385 U.S. 374 (1967), argued 27 Apr. 1966, reargued 18–19 Oct. 1966, decided 9 Jan. 1967 by vote of 5 to 4; Brennan for the Court, Black and Douglas concurring, Harlan concurring in part and dissenting in part, Fortas, joined by Warren and Clarke, in dissent. This case concerned a Life magazine article describing a Broadway play about the ordeal of a family trapped in their own house by escaped convicts. Life claimed that the play described events that had actually happened to the Hill family, which had in fact been held hostage several years before by escaped prisoners. The article was inaccurate in several nondefamatory but nevertheless deeply disturbing respects. Members of the Hill family sued for invasion of privacy under a New York statute.
The Supreme Court's opinion in Hill built upon the 1964 decision of New York Times Co. v. Sullivan, in which the Court had held that plaintiffs who were public officials could not recover damages for defamation unless they could demonstrate that the defamation had been published with actual malice, “that is, with knowledge that it was false or with reckless disregard of whether it was false or not” (pp. 279–280). In Time, Inc. v. Hill the Court extended the application of the actual malice rule to actions alleging that a plaintiff's privacy had been invaded by “false reports of matters of public interest” (p. 388). In 1974 the Court held in Gertz v. Robert I. Welch, Inc. that private plaintiffs did not have to prove actual malice to recover damages in defamation suits, even if the publication at issue concerned matters of public interest. Since then, the courts have divided over the question of whether Gertz put limits on the holding in Time or whether defendants in false-light privacy actions should receive greater constitutional protection than defendants in defamation actions.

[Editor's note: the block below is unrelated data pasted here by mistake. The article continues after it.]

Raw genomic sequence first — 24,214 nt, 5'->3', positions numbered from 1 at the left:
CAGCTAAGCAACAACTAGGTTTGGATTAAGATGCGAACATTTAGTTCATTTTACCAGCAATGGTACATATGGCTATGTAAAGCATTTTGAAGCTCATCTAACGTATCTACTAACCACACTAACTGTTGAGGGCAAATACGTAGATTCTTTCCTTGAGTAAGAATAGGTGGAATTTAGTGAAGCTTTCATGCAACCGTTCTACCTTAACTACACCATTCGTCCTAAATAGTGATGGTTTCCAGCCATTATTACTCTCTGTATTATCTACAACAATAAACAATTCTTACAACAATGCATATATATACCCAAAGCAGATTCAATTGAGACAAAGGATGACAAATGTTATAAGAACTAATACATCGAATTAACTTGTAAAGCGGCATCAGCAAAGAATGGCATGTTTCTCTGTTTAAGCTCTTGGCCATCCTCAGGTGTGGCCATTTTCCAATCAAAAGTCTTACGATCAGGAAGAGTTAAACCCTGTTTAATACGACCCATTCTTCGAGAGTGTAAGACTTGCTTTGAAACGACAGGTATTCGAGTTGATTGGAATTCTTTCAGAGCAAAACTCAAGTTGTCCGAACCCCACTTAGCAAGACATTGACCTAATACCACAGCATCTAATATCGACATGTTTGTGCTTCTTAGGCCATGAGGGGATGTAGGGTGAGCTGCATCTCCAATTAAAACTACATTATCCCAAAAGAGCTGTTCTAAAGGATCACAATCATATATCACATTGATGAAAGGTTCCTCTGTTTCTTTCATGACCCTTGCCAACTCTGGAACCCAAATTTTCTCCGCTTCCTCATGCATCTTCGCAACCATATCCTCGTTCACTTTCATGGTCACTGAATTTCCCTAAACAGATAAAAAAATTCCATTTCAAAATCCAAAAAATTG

Robert C. Post